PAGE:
If you do get bitten by a dog (or any other animal for that matter), make sure you:

  • Take photographs of all evidence – the dog, your injuries, time at the hospital, etc.
  • Call the police to document the situation
  • Get the dog owner’s homeowners’ insurance information. Often the police will do this for you

Hopefully you will never be faced with this situation, but if you are, I strongly suggest that you call a personal injury lawyer in Glenview, Illinois, at 312-848-9783 as soon as possible. The insurance company is not your friend! I receive calls all the time from people who tried to negotiate with an insurance company on their own, only to find out after six months of negotiation that they got low-balled.

How much is my case worth?

Glenview Injury Attorney

If you’re a Glenview injury attorney, the one question you hear from clients repeatedly is: how much is my case worth? The simple answer usually is – “it depends.”

In short, how much your case is worth depends on a variety of factors including:

  • Severity of injury
  • The type of medical treatment you underwent
  • The permanency (or lack thereof) of your injuries
  • The amount of your medical bills
  • The amount of your lost wages
  • How much insurance there is
  • What insurance company you are dealing with

Severity of injury: This is the tough one in that everyone who has been in a collision believes their case is worth $1M dollars – and a lot of attorneys will tell you that your case is (see below). The truth of the matter is that how much you recover is really a “sliding scale” with soft tissue injuries like sprains and strains or minor concussions on the left of the scale and catastrophic injuries like death on the right.

Type of medical treatment: If you undergo surgery, from an open reduction internal fixation (ORIF) to a minor arthroscopic procedure, your case will be worth significantly more than someone who had a single trip to an emergency room and some physical therapy.

Permanency: If you have a permanent disfigurement, for example, scarring from road rash, a bone that never healed right and sticks out or you will forever walk with a limp, your case may be valuable.

Amount of medical bills: In the 1990’s, you could count on getting 3 times your medical bills in a soft tissue crash. That model does NOT apply any longer regardless of what you find on the internet. But, significant medical bills can be and often are an indicator of severity of injury and in the state of Illinois you are entitled to recover for all your medical bills regardless whether your insurance company had a contract with the provider that required them to pay less than face price.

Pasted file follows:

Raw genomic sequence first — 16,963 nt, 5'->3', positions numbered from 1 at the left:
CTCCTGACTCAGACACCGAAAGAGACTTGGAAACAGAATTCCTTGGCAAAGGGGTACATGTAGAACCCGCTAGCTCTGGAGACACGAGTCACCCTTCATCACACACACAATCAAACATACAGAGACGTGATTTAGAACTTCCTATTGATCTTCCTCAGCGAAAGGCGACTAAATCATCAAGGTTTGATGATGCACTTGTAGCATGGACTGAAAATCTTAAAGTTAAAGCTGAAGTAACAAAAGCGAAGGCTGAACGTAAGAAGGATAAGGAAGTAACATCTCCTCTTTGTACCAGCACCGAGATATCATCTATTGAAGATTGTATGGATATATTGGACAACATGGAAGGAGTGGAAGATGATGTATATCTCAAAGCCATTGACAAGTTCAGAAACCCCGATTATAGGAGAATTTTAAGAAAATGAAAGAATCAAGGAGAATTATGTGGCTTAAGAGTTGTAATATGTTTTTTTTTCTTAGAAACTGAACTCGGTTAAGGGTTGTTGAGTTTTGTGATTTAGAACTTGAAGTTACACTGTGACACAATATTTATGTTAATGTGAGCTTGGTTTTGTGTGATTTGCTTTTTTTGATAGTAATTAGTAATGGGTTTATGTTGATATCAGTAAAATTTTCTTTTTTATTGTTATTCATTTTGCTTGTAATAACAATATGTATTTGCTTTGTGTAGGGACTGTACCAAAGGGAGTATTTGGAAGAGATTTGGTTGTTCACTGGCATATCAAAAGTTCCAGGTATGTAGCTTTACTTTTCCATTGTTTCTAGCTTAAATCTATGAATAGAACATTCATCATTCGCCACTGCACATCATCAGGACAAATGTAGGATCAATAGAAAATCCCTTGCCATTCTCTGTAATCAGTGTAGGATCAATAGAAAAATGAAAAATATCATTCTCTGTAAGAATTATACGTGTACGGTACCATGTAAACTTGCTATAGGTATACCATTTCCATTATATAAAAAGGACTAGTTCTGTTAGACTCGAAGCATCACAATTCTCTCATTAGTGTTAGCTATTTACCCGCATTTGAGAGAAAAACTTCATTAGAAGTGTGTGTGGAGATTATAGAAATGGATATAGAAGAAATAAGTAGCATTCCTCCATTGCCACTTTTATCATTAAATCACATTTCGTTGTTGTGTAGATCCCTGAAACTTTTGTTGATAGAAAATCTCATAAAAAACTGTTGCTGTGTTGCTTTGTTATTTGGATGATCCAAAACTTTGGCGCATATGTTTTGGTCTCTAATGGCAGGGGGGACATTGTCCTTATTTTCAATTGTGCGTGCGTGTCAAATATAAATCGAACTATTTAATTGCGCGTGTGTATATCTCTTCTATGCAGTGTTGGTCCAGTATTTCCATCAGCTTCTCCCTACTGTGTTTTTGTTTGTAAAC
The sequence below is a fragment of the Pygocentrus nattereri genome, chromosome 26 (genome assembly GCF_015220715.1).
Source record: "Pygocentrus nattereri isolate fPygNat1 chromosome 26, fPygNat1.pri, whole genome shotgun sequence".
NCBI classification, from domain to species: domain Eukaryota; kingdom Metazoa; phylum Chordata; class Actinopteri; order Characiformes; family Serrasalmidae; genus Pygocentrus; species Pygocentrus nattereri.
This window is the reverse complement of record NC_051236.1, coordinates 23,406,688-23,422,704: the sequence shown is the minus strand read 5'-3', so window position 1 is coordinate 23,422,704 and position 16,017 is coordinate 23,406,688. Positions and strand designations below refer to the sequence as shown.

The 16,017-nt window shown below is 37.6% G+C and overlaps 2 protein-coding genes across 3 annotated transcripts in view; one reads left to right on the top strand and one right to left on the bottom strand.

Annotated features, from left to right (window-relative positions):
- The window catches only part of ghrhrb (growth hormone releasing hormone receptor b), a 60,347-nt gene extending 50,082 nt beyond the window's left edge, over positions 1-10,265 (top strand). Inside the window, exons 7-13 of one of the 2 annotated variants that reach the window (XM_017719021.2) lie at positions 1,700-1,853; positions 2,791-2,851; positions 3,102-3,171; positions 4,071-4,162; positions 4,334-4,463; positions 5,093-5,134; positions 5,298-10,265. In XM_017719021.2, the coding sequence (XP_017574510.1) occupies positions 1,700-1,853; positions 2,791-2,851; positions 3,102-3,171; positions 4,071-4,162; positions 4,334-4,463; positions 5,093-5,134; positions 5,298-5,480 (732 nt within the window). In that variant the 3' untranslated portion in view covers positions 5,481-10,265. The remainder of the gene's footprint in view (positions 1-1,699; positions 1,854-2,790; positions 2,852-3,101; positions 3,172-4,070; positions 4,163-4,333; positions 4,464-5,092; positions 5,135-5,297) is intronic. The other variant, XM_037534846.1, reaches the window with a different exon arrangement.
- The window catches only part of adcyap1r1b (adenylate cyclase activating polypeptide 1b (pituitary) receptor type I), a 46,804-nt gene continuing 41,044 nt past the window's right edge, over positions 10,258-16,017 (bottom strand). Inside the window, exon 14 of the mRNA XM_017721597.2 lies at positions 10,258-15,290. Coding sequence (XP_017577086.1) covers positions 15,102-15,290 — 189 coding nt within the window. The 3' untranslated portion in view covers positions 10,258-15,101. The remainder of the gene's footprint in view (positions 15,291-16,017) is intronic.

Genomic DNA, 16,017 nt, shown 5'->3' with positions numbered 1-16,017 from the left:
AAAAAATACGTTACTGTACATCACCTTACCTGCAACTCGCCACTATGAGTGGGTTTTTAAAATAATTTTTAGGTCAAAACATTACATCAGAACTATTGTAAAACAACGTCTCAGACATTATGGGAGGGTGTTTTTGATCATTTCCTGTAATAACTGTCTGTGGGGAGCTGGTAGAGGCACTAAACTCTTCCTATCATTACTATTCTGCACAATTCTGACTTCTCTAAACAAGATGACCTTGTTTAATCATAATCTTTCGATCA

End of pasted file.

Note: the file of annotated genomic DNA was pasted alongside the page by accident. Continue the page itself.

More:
Amount of lost wages: you are entitled to recover for your verifiable lost wages. This is standard but again, must be verified for an insurance company to compensate you for them.

How much insurance there is: Fifteen percent of all drivers are uninsured, countless more are UNDERinsured meaning they have the minimum insurance policy limits of $25,000.00. If that’s all the insurance there is, then unfortunately, that may be all you can recover against the defendant regardless how severe your injuries are. I was recently contacted by a woman who had a potential exacerbation of a prior leg injury. The first lawyer she spoke to said she had a $1 million dollar case. I asked her, if the defendant only has a $25,000.00 policy, where is the other $975,000.00 coming from?

What insurance company you’re dealing with: If you’re dealing with Allstate, Esurance or State Farm, be prepared to be low-balled. Conversely, commercial policies often pay more for a standard claim

It’s difficult to determine how much your case is worth. If you want a consultation from a Glenview injury attorney, call Barry at 312-848-9783 for a free consultation.